MANKATO – The toughest member in this practice-ending scrum wasn’t Jared Allen, Kevin Williams or any other member of the Vikings defensive line.
Nope. That honor belonged to Cole Halbakken of little Lake Mills, Iowa.
Cole stands shorter than 5 feet. And he might go 80 pounds, assuming someone filled his shoes with rocks.
But he’s a survivor. A 10-year-old cancer survivor.
“Four years, 117 days since diagnosis,” said his mom, Kyra Reps. “Not that anyone is counting.”
Cole woke up Monday morning with no idea that his day would end in Mankato breaking down the Vikings defensive line huddle.
“I got to yell, ‘1, 2, 3!’ ” Cole said. “And then they yelled, ‘D-Line pride!’ It was pretty cool.”
Interview over. Slipping on the huge souvenir gloves he had just acquired, Cole sprinted for the nearby blocking pad he had been champing to take a whack at when a nosy reporter got in the way.
“It’s great to see him so full of energy and being just a kid,” said former Vikings first-round draft pick Kenechi Udeze, who has been with the team this summer as part of the NFL’s Bill Walsh Minority Coaching Fellowship. “He’s come a long way.”
Udeze already knew Cole. He also knows the path Cole has traveled. The 30-year-old Udeze started down his road to beating acute lymphoblastic leukemia about a year before Cole began his journey.
“I’m doing great,” said Udeze, the 20th overall draft pick in 2004. “I’m alive.”
He also just passed a critical five-year anniversary.
“July 16, 2008,” said Udeze, referring to the date that he received a bone-marrow transplant from his brother, Thomas Barnes. “They say that puts me into a better percentile of the leukemia coming back again. They say less than 1 percent. I feel blessed.”
A little over four years ago, Udeze traveled to Lewiston, Minn., to be the guest speaker for the Fools Five Road Race, a fundraiser for cancer research. Organizers wanted Udeze to meet this 6-year-old boy who had just been diagnosed.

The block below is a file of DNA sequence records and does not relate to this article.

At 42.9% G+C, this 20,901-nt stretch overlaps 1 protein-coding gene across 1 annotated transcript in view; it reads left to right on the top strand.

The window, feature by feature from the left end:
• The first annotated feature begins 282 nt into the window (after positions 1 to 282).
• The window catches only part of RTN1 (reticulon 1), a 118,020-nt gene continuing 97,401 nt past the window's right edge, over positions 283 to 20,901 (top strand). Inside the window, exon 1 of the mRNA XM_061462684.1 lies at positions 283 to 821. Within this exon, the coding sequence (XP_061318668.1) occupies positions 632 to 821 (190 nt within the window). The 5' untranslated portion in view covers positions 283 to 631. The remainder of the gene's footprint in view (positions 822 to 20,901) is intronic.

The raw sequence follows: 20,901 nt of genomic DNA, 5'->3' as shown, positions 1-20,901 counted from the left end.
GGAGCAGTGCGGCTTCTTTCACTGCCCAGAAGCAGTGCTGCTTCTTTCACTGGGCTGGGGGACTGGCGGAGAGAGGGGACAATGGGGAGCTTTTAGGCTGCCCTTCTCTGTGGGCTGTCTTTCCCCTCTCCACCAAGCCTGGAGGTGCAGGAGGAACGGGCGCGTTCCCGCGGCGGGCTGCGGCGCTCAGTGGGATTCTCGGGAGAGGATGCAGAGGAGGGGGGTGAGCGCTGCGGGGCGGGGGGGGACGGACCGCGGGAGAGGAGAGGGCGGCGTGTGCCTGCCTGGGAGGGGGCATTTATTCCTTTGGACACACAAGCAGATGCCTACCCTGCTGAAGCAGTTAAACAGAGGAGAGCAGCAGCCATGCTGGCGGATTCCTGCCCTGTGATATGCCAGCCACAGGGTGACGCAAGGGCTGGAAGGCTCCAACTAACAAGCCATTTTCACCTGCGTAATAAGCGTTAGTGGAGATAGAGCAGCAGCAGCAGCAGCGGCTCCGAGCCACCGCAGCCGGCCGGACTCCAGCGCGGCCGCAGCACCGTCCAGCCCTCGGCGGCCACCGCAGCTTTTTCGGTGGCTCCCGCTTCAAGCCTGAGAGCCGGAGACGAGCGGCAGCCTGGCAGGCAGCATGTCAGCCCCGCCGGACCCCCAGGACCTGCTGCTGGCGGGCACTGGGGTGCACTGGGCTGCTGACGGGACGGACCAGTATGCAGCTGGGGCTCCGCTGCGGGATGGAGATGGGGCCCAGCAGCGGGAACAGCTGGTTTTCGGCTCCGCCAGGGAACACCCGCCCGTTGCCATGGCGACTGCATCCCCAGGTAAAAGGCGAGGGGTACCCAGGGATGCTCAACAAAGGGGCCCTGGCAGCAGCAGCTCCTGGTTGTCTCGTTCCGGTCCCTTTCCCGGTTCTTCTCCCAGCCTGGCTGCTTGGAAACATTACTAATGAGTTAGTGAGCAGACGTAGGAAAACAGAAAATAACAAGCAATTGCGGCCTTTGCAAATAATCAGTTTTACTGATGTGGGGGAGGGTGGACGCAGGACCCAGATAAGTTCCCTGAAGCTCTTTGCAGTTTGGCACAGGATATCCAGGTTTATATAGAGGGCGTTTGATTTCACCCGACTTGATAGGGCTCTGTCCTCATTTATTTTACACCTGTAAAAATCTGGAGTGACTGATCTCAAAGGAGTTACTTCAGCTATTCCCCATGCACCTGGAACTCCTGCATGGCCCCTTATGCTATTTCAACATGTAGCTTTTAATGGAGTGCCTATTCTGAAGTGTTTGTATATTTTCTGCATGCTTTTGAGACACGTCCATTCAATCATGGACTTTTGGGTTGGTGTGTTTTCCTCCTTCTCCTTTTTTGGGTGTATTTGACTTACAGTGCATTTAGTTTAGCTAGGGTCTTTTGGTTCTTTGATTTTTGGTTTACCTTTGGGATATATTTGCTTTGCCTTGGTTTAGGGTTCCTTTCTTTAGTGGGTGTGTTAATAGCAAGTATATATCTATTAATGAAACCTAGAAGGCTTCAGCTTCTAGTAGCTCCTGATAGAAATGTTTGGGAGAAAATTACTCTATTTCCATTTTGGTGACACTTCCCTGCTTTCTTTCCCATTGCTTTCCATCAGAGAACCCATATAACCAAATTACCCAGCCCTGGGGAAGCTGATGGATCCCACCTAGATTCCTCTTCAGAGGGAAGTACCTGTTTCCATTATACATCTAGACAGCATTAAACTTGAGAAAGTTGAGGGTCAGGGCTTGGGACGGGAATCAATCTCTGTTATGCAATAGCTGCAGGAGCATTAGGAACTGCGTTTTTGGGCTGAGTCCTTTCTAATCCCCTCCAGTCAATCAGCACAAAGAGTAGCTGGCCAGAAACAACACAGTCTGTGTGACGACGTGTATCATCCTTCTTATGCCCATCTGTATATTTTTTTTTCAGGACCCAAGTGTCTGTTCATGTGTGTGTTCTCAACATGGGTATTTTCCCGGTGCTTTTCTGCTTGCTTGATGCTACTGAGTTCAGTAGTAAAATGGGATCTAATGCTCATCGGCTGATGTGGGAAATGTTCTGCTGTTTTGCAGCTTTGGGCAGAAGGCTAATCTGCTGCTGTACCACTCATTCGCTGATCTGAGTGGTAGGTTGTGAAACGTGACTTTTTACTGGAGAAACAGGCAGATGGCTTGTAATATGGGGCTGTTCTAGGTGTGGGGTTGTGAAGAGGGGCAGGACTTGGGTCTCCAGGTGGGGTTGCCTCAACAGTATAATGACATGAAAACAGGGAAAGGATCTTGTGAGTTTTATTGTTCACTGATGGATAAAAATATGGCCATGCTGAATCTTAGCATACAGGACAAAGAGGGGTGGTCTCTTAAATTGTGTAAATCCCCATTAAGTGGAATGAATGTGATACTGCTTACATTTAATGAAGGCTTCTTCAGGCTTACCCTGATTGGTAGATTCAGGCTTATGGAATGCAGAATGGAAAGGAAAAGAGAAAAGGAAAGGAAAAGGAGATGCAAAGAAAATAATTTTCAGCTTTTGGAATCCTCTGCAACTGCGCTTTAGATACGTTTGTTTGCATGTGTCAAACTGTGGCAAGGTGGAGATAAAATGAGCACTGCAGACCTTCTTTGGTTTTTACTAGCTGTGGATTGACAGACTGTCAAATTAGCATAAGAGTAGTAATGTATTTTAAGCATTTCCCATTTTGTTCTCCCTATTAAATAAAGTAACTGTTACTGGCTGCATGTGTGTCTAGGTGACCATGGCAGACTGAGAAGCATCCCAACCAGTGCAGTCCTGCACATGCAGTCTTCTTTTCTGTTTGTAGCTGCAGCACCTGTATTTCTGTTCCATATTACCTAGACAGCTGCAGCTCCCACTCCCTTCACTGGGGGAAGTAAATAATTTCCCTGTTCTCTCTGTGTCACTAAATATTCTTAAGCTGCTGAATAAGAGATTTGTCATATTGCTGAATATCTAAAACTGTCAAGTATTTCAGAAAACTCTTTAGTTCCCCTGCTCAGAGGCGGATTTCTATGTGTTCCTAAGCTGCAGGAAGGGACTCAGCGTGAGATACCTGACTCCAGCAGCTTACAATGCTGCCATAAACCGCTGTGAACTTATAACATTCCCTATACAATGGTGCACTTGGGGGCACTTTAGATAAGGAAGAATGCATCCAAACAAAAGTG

“Cole had just come from getting a spinal tap and his chemo treatment,” Reps said. “He was in a wheelchair, so Kenechi said he’d push Cole in the race.”
Cole’s last treatment was June 25.
“Before he broke down the huddle, that little guy told us his story,” Williams said. “It’s good as NFL players when we get to bring a smile to his face like that. But he brought one to ours, too.”
The Vikings break the Mankato portion of camp Thursday morning. Players and coaches will travel to Winter Park and then board a flight to Buffalo for Friday’s preseason game.
Udeze is young enough that he could be on that flight as a player. He is also in good shape and appears to be a little lighter than his playing weight of 281.
But Udeze’s playing days ended in the summer of 2009, when he tried to make a comeback after a year off. His coaching fellowship also ends Thursday, so he will be saying goodbye again.
“I’d love to end up back here coaching one day, but even if it doesn’t happen, everything that I learned here, I got that forever because I’m always taking notes,” said Udeze, who spent three years as the strength coach at the University of Washington and last season helping coach the Seattle Seahawks defensive line.
“Plus, I got to see all the guys I used to play for, the coaches. I even got to see Matt Cassel, my former [Southern California] teammate and one of my best friends. When I was lying in the hospital and crying after I got diagnosed, Matt called me and asked me if there was anything he could do. Anything.”
Udeze had one request.
“I was in California at the time,” Cassel said. “And he said all he wanted was to eat some Slippery Shrimp from Yang Chow’s, our favorite place in L.A.”
“The next morning, I got a cooler with dry ice in it,” Udeze said. “I was eating Slippery Shrimp that morning.”
Udeze said there was a time when he cried every day for months because football had been taken from him. Not anymore.
“Of course, I wish I was breaking camp and going to Buffalo to play a preseason game,” Udeze said. “But my path was different. That’s OK. I like the path that I’m on. I want to have an impact on people’s lives.”
People like Cole Halbakken.